Perry vs. Schwarzenegger continues into its second day here in San Francisco. A few articles for anyone interested in learning more about the case:

1.    Margaret Talbot for The New Yorker wonders if it's too soon to petition the Supreme Court on gay marriage: "A Risky Proposal"

2.    Gabriel Arana for The American Prospect writes about the larger issue of "suspect classification": "Gay on Trial"

3.    Bob Egelko writes about Judge Vaughn Walker for The San Francisco Chronicle

4.    Dan Levine at The Recorder profiles Yes on 8 attorney Charles Cooper

5.    No on 8 attorney Theodore Olson editorializes in Newsweek: "The Conservative Case for Gay Marriage"

6.    Linda Hirshman writes about the YouTube broadcast controversy for Salon

Polar opposites The Advocate and Protect Marriage are both live-tweeting the case.

Have you run across any other informative articles lately, MoJo readers? Feel free to post links in the comments field. Below, watch the Yes on 8 television ad that was discussed in yesterday’s hearings:


Chamber of Commerce President and CEO Tom Donohue indicated on Thursday that the organization is mulling a legal challenge to an Environmental Protection Agency finding that greenhouse gases endanger human health and should therefore be subject to regulation.

"Are we going to sue the EPA on the endangerment finding?" Donohue said at a press conference following a speech on the State of American Business 2010. "Maybe."

"There are a number of options and processes available both in the courts and in other parts of government," he added. "We will not stand still and let the endangerment finding, as narrow as it was intended to be, stand, since it has declared now that CO2 is a pollutant." 

Donohue maintained that the Chamber isn't disputing the idea that carbon dioxide is a threat to human health (although in the past it has done just that). The Chamber just doesn't think the EPA has the legal ability to restrict emissions (even though the Supreme Court ruled in 2007 that it does). The EPA's efforts to curb carbon pollution, he said, amounts to "a retirement program for, amongst other things, class action lawyers." "We're not arguing the science. This is a legal issue, which basically hands the whole thing over, everything companies are doing everywhere, to the trial lawyers, so we will take some constructive steps," he said.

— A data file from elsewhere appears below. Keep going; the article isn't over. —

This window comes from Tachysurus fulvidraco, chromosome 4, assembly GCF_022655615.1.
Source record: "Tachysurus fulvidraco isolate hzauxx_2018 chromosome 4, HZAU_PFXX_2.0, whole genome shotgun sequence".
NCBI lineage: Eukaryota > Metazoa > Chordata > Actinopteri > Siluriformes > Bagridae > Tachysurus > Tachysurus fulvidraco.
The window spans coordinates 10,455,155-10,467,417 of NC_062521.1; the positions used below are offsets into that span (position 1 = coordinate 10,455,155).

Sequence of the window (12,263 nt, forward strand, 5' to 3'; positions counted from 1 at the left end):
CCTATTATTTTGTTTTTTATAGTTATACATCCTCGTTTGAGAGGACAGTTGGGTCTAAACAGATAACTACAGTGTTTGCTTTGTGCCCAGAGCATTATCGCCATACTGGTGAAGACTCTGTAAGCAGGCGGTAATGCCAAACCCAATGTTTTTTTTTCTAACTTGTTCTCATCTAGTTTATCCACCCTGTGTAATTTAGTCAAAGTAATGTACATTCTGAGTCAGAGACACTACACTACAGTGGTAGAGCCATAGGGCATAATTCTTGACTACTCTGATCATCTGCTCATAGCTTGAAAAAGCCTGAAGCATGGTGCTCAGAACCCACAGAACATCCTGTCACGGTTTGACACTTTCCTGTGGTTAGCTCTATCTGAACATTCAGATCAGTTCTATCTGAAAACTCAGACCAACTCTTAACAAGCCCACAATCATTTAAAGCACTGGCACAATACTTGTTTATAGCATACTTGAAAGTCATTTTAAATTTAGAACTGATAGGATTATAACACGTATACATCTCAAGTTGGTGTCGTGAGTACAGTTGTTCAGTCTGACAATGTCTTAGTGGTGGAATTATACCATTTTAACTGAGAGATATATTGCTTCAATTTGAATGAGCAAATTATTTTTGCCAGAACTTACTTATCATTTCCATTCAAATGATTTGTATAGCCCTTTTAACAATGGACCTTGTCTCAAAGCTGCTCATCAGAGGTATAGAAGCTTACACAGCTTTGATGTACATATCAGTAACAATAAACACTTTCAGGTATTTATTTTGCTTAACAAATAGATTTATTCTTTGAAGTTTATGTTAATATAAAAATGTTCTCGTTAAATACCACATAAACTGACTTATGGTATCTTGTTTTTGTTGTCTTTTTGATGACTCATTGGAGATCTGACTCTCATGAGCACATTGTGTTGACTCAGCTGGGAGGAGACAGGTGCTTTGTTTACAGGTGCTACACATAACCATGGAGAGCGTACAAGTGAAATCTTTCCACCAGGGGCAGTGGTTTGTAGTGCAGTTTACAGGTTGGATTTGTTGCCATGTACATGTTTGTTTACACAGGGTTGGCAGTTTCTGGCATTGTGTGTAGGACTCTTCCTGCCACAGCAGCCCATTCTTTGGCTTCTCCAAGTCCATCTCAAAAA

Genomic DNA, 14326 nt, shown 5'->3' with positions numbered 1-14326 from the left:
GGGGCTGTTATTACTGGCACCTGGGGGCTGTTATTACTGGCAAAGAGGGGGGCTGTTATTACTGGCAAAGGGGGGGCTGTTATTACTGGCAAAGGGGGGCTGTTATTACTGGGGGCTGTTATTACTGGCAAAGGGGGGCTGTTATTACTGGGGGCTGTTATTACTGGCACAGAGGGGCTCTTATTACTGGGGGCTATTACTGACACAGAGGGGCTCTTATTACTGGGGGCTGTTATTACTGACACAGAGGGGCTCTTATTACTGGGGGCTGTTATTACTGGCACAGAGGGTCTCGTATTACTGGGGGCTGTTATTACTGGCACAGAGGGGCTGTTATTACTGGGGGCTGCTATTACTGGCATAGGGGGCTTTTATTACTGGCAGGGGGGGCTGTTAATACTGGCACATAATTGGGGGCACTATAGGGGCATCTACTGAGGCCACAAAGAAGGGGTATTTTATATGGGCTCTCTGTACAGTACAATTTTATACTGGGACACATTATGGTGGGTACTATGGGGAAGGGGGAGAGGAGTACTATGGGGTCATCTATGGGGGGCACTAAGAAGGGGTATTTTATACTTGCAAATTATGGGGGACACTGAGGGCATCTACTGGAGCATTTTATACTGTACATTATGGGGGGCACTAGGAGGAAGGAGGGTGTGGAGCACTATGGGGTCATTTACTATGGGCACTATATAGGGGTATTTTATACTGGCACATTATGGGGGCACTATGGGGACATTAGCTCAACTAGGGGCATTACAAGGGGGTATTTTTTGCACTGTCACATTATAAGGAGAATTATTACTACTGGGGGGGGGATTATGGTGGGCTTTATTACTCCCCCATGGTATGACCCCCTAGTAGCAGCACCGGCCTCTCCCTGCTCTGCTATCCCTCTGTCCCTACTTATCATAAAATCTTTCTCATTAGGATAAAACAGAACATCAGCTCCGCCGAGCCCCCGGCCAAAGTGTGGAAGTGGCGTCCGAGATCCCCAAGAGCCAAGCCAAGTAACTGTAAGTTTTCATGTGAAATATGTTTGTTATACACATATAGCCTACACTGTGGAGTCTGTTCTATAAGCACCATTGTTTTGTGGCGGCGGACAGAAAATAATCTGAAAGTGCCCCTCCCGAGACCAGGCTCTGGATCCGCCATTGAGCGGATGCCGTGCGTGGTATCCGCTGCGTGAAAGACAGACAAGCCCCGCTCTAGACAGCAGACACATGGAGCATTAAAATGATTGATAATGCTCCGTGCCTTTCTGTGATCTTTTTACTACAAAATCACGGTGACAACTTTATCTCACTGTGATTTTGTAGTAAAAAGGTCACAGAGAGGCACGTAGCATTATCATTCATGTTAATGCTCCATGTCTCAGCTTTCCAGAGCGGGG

As the country prepares to force necessary legislative reform on the long-reviled health insurance industry, two economists have proposed the creation of a whole new insurance market—one that "protects" college drop-outs from enormous student loan debt. The authors explained their  concept in a working paper last week at an American Economic Association meeting.

Satayajit Cjatterjee of Philadelphia's Federal Reserve Bank and Felicia Ionescu of Colgate University suggest that insuring college students against the full cost of their (potentially incomplete) education may increase enrollment. Students with failure insurance might only have to pay half of their student loan debt upon dropping out, so if students are less worried about the financial ramifications of doing poorly in college, they might be more apt to stay enrolled, work harder in their classes, and ultimately obtain a degree, Cjatterjee and Ionescu argue. According to the authors' calculations, failure insurance could increase college enrollment by 3.5 percent and college graduation by 3.8 percent. But it would also mean that students who pay for insurance and don't drop out have unnecessarily spent hundreds on monthly insurance payments. Failure insurance's idiosyncracies aside, Cjatterjee and Ionescu still think its an important concept considering that 47 percent of ex-students who took out loans don't have college degrees, according to the Fed's Survey of Consumer Finances. Without a degree, college dropouts also make less money and retain more educational debt than graduates. So even if they wanted to complete their degree later on, finances might make it difficult.

“The financial risk of taking out a student loan but being unable to complete college may discourage some people from taking out a loan and enrolling in college,” the economists write. “Thus, even though prospective students may not be credit constrained, a mechanism to share the risk of failing to complete college—college failure risk—might improve the welfare of enrolled students and encourage more people to enroll and complete college.”